There is no denying that 2020 has been one rollercoaster of a year. After the coronavirus pandemic, a recession, and one very stressful presidential election, a lot of Americans need holiday happiness, and they need it now.

This year has been responsible for some heavy stress triggers. To recap on some of them: deaths, lockdowns, job losses, evictions, storms, protests, looting, canceled weddings, canceled graduations, canceled holidays, and a crazy amount of cabin fever. The “season to be jolly” really could not have come fast enough as people reminisce about friends and family gatherings.

Last month e-commerce giant Amazon helped to kick off the holiday shopping season when it delayed its annual Prime Day sale from July to October because of COVID-19. Even before Prime Day, many people had already been searching for Christmas shopping gifts for months prior.

Back in July, image sharing company Pinterest reported Christmas-related searches were seeing a major increase even months out from the event. Holiday searches on Pinterest jumped 77% YoY in April, which included a 3x increase in searches for “Christmas gift ideas.” Other queries like “holiday recipes” and “Christmas” were also up more than 90% and 80% respectively.

Facebook had also published its new Christmas Marketing Guide for 2020 in July. The 26-page guide provides a range of resources to help marketers get their holiday campaigns on track. Per Facebook: “This Christmas shopping season will look different compared to years gone by. However, it’s going to be more important than ever for people to come together and share gifts with their loved ones.”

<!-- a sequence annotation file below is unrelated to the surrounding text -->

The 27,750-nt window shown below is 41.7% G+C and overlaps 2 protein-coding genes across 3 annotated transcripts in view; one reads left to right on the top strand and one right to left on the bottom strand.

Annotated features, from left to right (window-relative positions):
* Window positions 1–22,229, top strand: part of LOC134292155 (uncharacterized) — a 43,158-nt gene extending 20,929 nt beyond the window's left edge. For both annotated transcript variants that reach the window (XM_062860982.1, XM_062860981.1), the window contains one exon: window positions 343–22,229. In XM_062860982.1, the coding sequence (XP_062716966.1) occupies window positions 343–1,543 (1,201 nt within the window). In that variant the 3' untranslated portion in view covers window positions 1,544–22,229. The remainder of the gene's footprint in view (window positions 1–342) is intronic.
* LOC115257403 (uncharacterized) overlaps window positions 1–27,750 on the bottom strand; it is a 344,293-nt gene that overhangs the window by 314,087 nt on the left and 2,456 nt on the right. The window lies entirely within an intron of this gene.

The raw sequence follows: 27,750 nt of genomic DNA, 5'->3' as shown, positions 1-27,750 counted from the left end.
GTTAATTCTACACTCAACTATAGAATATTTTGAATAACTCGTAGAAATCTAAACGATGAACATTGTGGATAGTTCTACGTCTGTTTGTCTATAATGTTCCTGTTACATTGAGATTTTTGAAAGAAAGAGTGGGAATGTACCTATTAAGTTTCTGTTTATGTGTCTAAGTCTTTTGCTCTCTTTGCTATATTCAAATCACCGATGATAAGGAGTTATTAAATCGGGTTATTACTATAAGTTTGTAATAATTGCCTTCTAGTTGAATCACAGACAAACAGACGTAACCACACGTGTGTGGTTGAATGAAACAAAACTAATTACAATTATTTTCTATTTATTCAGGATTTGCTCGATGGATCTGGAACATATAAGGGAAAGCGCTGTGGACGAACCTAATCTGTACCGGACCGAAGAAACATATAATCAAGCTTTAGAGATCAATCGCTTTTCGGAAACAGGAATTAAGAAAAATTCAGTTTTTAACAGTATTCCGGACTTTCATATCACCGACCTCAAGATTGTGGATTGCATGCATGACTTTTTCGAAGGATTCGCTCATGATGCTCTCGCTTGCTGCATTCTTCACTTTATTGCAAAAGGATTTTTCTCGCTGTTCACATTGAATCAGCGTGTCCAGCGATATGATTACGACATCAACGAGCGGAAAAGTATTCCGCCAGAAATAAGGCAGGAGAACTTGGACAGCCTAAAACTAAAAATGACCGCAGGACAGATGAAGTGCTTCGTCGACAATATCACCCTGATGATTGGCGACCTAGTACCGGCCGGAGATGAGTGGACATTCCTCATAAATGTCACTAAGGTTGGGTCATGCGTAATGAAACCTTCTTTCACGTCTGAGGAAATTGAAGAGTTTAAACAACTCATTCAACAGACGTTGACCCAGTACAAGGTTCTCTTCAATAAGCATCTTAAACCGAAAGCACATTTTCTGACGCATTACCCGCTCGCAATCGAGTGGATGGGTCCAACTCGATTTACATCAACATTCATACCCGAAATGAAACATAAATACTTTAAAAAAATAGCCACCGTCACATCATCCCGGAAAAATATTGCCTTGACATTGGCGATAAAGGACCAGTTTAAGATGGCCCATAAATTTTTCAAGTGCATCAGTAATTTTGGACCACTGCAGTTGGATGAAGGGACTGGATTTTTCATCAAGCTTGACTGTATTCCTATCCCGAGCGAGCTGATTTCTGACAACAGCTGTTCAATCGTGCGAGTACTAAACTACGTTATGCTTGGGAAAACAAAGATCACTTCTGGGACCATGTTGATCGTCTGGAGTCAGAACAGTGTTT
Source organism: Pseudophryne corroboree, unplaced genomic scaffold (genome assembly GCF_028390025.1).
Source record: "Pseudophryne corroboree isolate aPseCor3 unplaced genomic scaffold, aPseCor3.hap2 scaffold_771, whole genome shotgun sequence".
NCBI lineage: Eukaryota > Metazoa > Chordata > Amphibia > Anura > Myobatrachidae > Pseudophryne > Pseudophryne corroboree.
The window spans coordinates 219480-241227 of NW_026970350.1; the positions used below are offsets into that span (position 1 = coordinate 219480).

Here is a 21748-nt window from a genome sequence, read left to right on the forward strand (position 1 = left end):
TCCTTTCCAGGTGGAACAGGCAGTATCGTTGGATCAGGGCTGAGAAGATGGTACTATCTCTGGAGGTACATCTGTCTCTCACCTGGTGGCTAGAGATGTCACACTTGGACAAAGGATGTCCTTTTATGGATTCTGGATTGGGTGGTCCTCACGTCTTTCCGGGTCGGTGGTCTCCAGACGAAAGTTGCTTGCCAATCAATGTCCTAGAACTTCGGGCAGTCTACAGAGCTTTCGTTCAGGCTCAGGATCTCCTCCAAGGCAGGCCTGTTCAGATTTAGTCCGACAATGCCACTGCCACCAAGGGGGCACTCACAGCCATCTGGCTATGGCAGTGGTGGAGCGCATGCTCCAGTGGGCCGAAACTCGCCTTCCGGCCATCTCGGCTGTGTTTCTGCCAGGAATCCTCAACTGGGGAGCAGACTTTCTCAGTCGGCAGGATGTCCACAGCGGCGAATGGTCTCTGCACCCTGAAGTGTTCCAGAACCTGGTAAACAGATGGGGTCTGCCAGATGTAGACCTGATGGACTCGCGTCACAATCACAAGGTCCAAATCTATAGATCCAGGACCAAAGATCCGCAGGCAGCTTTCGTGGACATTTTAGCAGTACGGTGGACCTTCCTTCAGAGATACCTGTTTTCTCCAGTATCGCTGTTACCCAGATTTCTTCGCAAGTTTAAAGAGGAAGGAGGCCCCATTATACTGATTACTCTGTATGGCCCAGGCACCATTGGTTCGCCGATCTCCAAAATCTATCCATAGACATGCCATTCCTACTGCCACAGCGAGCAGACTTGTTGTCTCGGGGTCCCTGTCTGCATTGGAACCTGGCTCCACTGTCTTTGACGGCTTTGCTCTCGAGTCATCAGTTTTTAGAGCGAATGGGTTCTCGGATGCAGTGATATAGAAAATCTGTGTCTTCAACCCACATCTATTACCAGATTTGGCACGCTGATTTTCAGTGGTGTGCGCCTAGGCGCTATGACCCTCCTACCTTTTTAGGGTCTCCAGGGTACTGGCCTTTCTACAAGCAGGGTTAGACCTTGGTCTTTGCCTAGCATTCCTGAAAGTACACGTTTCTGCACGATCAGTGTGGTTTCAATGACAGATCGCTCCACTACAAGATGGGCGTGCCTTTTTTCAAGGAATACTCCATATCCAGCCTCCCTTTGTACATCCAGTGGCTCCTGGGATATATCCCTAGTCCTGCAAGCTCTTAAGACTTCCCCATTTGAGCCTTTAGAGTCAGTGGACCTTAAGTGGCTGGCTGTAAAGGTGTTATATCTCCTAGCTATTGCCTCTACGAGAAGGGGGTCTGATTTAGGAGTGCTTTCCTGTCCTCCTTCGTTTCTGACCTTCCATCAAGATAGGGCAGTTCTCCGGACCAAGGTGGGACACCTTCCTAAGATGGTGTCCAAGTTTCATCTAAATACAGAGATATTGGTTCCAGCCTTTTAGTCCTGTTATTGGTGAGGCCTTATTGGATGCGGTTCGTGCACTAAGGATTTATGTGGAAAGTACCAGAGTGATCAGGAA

If it were any other year people might cringe hearing “Jingle Bells” playing in early November, but not this year. This year the sound might be the sweetest sound to many who are aching for a semblance of normalcy to lift their spirits. For others, it may just be an urgency to finish this year once and for all.

Radio stations across the nation have been jumping into the spirit and have been turning over to holiday formats these last several weeks. In fact, small stations like WWIZ in Youngstown, Pa. already flipped to seasonal tunes back in September. Bigger stations in key cities such as Los Angeles’ KOST made their switch last week.

“Because of what 2020 has been like we went earlier than most years,” remarked KOST program director John Peake. “We did a pretty exhaustive survey with listeners asking, ‘Is it OK to go early, do you want Christmas or holiday music early this year?’ And it was a resounding ‘Yes.’” The KOST station went all-holidays at 8 a.m. last Thursday.

“I was just back in the studios with Ellen K. when we flipped this morning, and the response has been bigger than any year we’ve experienced. People were saying, ‘I need a break this year, 2020 has been such a struggle in many ways that I need the escapism.’ I was expecting it to be a well-received event this morning. I don’t think we anticipated how people went sort of bonkers like they did,” explained Peake.

According to Radio consultant Lance Venta, who owns and publishes, over 50 stations have flipped to holiday music as of last week. Stations are looking for ways to boost their ratings after losing so many listeners during the pandemic said, Venta.

KOST’s Peake has admitted that every year when the KOST station flips over to holiday music, they see their audience size double. The station is one of the early major market adopters of an all-Christmas format, which they introduced in 2001.

Some stations even tried turning to the holiday music back in spring, says Sean Ross, the VP of music and programming at Edison Research. The traction was not great as most people hated associating Christmas with quarantine.

There are plenty of people who think even now may be too early for holiday music, but according to Ellen K, this year was different when the station made the flip. “I didn’t hear from any of them this morning. It was all, ‘Let’s go.’”